This is happening because in the version 0.4 we checked for particle's circumference to be outside of the simulation area. In the current version we check particle's center to be outside of the simulation area, hence the y position smaller than 0. 

(I needed to change the position check because I separated the code which checks the particle to be outside of the simulation area from the application of the boundaries. As a consequence, the checking of the particle's position is now the same for any kind of boundary. I was thinking that the hardwall boundaries allow the particle to go out of the simulation area anyway, so it should not be much of a difference if we check the particle's position at its center instead of its circumference) 

2) Why is the particle disappearing below the y = 0 line? (this is also happening in the version 0.4)

This happens in my opinion due to the imperfection of the Semi-implicit Euler algorithm and due to the fact that the hardwall boundaries never correct the particle's position. The algorithm always sets a little lower speed than the real speed. Consequently, as the speed gets smaller we can change it to positive speed by the hardwall boundary but nevertheless, in the solver we always update the speed based on the gravity which can cause the speed to be again negative. As a result, the particle never comes back but gets deeper and deeper.

I am not really sure whether there is something we should do about this. As correct solution seems to me to check whether the particle is not a second time in a row outside of the simulation area and if it is then manually correct its position?

Cheers,
Jan 

Andreas Ipp

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Jul 13, 2012, 10:54:27 AM7/13/12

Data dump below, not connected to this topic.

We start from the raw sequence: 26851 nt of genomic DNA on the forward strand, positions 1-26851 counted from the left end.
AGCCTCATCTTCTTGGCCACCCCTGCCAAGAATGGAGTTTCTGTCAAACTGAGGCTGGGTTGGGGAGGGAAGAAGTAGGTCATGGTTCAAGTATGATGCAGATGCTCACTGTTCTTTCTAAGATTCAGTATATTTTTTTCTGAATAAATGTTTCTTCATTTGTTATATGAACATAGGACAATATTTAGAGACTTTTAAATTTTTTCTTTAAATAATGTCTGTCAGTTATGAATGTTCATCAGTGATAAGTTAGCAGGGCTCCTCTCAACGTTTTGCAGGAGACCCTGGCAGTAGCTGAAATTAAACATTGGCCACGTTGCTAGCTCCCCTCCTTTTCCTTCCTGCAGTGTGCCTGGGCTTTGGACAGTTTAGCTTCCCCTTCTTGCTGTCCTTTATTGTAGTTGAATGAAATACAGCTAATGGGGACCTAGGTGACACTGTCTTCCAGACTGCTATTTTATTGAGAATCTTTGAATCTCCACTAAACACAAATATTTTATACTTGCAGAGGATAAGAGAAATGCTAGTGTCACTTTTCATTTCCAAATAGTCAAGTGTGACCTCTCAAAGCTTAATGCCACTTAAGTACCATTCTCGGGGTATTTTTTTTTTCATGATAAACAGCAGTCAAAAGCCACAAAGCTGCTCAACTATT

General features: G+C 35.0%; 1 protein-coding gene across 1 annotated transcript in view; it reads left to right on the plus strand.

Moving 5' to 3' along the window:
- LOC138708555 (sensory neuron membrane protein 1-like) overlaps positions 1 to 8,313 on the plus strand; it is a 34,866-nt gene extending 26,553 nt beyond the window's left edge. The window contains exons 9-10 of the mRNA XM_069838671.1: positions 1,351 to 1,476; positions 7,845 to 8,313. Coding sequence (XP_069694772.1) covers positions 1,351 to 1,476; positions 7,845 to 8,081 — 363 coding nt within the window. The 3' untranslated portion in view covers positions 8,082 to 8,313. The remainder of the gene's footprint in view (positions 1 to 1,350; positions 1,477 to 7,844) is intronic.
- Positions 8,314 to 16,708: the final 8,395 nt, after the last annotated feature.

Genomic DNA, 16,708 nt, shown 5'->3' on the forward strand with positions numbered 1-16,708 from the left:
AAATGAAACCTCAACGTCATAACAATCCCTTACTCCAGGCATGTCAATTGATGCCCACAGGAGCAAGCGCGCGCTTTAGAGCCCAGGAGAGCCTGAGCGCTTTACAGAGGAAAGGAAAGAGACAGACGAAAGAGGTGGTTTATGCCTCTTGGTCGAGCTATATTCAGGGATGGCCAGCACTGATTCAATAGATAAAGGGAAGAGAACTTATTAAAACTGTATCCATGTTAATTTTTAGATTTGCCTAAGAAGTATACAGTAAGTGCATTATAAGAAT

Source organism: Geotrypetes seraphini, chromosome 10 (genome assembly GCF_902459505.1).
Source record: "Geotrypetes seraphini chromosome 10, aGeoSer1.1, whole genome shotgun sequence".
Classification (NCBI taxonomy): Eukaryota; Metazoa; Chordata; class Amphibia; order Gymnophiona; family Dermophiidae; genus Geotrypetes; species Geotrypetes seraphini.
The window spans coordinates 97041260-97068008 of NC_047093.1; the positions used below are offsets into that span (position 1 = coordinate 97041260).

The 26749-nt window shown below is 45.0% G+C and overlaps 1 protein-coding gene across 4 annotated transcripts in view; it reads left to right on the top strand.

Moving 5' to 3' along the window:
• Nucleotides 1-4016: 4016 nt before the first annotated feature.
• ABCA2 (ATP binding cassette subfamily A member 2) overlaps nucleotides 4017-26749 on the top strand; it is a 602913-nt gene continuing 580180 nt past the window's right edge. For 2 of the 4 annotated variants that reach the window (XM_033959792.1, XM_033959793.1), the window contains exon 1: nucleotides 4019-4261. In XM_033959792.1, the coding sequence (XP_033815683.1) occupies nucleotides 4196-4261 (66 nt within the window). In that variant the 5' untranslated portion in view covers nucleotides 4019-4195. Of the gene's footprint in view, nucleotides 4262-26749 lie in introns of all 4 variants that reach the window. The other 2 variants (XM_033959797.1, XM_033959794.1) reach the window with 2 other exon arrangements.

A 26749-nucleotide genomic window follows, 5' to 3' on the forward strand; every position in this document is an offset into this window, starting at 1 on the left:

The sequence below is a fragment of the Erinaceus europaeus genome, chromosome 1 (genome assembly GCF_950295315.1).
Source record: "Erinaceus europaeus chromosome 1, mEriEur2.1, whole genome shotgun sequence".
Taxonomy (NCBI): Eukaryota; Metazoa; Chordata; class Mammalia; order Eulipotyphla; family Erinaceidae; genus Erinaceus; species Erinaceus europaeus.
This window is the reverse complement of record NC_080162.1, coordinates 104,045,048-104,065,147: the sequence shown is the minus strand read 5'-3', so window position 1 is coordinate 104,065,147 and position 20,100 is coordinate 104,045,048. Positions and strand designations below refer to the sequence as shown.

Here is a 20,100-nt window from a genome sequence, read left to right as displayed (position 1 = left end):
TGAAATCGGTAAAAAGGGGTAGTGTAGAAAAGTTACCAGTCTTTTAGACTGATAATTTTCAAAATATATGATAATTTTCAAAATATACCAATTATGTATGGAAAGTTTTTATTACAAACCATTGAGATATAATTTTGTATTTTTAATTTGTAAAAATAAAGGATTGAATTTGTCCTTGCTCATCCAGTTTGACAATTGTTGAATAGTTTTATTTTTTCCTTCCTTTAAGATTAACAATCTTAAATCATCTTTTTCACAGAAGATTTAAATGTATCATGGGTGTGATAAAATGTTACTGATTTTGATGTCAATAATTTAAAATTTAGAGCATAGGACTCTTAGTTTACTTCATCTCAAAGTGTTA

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Just a quick reply:



1) Why are the particles in the current version going constantly below the y = 0 line and only then they are bounced off? (this is not happening in the version 0.4)

This is happening because in the version 0.4 we checked for particle's circumference to be outside of the simulation area. In the current version we check particle's center to be outside of the simulation area, hence the y position smaller than 0. 

Oh, I didn't notice this change. This is dangerous, because if one thinks of "large" particles, then definitely the previous implementation was "more correct" than the current one (although both are not perfect). Think of two balls of different size sitting on a table. The larger ball will have the center above the smaller ball.
(of course, for small particles or if all particles are of equal size, as it the case now, the change will not matter much)


2) Why is the particle disappearing below the y = 0 line? (this is also happening in the version 0.4)

This happens in my opinion due to the imperfection of the Semi-implicit Euler algorithm and due to the fact that the hardwall boundaries never correct the particle's position. 

The correct thing to do would be to also change the particle's position. But this has to be done very carefully, in order to preserve the energy of the particle in an external potential (for example, if the particle is in a gravity field, the particle should become slower as its position is moved upward). One should calculate the point of collision with the wall and determine from that the new position and velocity after the collision.

Since this is a project on its own, I would leave this to some future student and not care about this right now.

I think there is a reason why most scientists prefer the periodic boundary conditions - they involve far less headache...

At least, it should not be too difficult to use the particle's radius for the collision check - or would it?
(again, if it looks difficult, first concentrate on the periodic boundary conditions)

(also for Ognen's plots, I would prefer forces that don't require collision with the wall, like the spring force, because the hardwall boundary can change things a lot).

Cheers,
Andreas

Jan Kis

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Jul 17, 2012, 2:43:44 PM7/17/12
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Hi guys,

I repaired the hardwall boundaries to use the particle's radius when detecting whether the particle is outside of the simulation area.
I issued a pull request with the correction (https://github.com/openpixi/openpixi/pull/31).

Cheers,
Jan